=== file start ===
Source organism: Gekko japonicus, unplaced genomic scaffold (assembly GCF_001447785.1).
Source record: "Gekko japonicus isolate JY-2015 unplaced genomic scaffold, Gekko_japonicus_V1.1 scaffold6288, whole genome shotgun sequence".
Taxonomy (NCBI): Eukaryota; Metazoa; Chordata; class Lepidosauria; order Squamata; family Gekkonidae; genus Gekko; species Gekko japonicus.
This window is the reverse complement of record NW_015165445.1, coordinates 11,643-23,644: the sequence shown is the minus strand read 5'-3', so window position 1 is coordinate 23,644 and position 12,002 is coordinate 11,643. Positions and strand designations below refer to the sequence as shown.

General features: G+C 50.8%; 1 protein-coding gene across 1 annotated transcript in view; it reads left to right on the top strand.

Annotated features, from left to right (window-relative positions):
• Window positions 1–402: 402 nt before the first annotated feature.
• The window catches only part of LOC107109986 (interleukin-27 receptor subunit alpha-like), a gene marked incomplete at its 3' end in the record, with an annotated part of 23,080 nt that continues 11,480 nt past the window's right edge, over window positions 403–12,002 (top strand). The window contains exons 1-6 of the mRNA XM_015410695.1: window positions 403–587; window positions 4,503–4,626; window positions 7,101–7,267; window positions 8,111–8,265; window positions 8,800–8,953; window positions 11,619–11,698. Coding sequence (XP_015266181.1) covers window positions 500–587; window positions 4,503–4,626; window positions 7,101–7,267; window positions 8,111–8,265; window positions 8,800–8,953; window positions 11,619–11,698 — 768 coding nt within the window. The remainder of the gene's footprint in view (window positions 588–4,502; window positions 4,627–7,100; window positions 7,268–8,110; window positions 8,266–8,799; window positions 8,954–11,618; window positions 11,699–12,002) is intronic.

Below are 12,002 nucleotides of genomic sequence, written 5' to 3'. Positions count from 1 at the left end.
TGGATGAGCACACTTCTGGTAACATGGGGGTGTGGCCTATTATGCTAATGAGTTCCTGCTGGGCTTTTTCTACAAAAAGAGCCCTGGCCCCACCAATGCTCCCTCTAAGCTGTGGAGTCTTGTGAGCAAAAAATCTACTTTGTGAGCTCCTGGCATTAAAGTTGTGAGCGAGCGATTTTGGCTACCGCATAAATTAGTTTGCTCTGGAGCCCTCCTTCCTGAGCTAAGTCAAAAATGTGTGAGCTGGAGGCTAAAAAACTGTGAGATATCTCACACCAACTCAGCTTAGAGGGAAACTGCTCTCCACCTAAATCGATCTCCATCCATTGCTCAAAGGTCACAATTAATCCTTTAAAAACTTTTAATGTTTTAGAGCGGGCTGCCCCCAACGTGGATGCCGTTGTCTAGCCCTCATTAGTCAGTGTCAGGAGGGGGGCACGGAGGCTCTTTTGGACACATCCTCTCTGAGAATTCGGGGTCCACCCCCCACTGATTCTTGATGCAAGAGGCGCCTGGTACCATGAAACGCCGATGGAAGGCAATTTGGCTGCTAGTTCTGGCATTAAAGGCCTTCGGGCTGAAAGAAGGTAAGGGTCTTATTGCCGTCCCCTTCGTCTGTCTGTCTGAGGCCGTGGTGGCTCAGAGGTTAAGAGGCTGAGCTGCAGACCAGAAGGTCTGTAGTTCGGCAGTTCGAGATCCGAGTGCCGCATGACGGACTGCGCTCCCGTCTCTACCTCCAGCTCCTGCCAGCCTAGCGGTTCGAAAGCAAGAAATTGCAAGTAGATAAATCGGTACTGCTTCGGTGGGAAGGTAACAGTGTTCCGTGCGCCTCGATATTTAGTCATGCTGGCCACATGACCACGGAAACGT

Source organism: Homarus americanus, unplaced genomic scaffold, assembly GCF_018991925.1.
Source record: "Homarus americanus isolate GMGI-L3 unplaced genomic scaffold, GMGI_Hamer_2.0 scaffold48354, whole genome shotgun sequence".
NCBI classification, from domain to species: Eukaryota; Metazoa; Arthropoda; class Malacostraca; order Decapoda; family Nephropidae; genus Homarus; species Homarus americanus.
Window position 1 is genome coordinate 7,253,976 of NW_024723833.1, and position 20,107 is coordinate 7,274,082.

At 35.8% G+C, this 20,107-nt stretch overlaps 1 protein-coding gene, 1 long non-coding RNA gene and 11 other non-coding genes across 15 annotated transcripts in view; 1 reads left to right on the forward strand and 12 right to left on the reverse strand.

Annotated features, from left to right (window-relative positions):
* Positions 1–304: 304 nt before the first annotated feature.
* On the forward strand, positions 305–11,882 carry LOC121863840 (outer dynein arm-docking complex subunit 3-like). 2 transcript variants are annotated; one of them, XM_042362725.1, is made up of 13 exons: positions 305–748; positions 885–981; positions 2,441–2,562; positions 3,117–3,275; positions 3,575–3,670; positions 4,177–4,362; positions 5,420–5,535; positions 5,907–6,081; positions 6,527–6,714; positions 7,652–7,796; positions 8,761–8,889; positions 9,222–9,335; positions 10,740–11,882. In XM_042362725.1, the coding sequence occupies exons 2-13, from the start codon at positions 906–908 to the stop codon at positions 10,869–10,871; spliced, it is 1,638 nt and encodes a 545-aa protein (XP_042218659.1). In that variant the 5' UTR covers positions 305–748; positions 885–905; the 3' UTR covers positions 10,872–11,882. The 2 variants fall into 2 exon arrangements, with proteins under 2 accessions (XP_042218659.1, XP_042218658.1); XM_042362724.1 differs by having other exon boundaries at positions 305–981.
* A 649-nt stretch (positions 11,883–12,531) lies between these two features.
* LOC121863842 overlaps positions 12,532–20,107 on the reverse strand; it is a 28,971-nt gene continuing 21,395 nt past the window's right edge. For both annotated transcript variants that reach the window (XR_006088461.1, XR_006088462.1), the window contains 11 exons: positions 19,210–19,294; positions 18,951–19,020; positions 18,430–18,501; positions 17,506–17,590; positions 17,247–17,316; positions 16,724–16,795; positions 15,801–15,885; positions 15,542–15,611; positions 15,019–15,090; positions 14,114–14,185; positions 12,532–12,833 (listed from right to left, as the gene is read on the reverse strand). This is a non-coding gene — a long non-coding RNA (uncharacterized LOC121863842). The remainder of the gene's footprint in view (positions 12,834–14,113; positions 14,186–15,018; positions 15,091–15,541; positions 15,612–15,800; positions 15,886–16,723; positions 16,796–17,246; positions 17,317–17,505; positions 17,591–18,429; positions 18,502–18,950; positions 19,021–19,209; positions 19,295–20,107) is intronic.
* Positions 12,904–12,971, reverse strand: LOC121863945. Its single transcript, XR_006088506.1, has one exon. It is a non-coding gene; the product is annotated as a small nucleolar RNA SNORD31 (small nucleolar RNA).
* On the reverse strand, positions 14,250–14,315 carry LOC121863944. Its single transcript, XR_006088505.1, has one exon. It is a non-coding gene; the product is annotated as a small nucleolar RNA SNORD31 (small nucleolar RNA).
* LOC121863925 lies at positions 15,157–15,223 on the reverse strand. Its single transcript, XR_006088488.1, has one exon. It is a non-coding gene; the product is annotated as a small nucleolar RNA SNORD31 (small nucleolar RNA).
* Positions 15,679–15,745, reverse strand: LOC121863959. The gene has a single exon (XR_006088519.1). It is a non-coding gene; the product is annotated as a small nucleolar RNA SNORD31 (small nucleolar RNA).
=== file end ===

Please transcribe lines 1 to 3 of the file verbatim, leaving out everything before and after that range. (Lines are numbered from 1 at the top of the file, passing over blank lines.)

Source organism: Gekko japonicus, unplaced genomic scaffold (assembly GCF_001447785.1).
Source record: "Gekko japonicus isolate JY-2015 unplaced genomic scaffold, Gekko_japonicus_V1.1 scaffold6288, whole genome shotgun sequence".
Taxonomy (NCBI): Eukaryota; Metazoa; Chordata; class Lepidosauria; order Squamata; family Gekkonidae; genus Gekko; species Gekko japonicus.